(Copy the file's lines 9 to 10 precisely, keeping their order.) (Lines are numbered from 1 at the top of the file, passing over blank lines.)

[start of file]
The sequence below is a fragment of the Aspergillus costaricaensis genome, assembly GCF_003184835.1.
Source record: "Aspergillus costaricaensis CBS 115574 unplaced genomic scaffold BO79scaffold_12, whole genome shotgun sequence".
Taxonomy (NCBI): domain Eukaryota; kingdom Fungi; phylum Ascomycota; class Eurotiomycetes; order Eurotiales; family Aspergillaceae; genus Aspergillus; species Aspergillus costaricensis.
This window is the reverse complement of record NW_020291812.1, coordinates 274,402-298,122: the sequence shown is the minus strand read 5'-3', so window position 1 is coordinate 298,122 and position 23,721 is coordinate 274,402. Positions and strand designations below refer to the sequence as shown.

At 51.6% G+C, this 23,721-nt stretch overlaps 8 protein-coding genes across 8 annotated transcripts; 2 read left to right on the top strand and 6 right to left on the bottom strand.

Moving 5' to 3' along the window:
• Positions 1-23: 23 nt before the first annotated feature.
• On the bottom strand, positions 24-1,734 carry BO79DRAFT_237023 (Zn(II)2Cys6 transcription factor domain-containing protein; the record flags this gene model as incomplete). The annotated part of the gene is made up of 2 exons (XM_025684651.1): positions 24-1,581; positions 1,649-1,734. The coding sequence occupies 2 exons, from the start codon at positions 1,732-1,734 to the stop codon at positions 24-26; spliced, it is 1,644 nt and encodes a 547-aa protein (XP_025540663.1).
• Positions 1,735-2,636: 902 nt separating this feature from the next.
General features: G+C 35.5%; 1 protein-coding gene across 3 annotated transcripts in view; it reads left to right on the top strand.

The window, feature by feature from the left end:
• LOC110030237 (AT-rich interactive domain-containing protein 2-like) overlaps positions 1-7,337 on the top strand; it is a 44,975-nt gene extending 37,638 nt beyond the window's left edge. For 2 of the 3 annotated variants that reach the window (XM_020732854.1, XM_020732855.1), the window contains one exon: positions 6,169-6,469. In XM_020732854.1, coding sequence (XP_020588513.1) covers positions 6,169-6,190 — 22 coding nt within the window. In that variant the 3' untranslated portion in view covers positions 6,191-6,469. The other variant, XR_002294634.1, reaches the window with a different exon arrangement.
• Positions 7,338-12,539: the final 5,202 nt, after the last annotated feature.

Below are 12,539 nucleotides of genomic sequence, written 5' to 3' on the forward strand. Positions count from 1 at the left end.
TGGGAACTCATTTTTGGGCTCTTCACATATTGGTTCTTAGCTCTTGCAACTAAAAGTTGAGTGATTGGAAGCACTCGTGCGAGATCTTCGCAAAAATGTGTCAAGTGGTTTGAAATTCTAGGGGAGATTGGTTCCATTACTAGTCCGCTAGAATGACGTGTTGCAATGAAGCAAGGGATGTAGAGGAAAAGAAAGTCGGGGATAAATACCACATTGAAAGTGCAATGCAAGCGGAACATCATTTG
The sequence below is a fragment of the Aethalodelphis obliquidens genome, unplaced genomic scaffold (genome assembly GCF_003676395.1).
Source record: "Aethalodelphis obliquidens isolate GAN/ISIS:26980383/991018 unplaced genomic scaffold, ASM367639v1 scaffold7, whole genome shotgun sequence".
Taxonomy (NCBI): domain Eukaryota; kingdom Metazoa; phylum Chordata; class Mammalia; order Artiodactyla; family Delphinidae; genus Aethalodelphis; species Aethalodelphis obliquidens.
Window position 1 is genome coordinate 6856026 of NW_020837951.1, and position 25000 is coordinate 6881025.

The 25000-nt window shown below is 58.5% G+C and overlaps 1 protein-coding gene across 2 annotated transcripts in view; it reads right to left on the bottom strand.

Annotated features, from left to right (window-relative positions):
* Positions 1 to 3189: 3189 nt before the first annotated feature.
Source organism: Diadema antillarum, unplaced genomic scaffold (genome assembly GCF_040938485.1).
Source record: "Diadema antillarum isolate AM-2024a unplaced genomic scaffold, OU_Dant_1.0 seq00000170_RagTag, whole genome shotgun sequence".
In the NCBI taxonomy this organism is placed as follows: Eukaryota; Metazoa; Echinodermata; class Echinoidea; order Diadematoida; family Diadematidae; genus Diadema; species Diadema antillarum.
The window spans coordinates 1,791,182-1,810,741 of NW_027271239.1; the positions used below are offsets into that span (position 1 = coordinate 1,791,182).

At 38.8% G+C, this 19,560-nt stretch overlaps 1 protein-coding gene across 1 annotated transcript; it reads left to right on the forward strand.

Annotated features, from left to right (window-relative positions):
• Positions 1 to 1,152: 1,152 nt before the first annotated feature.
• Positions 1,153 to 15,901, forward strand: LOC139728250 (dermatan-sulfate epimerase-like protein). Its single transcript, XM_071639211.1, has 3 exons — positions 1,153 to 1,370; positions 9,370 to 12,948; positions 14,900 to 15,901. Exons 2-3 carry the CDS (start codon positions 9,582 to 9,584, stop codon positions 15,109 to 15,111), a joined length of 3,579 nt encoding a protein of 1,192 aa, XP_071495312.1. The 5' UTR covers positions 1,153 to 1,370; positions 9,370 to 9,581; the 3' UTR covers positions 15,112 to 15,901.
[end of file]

• Positions 1,735-2,636: 902 nt separating this feature from the next.
General features: G+C 35.5%; 1 protein-coding gene across 3 annotated transcripts in view; it reads left to right on the top strand.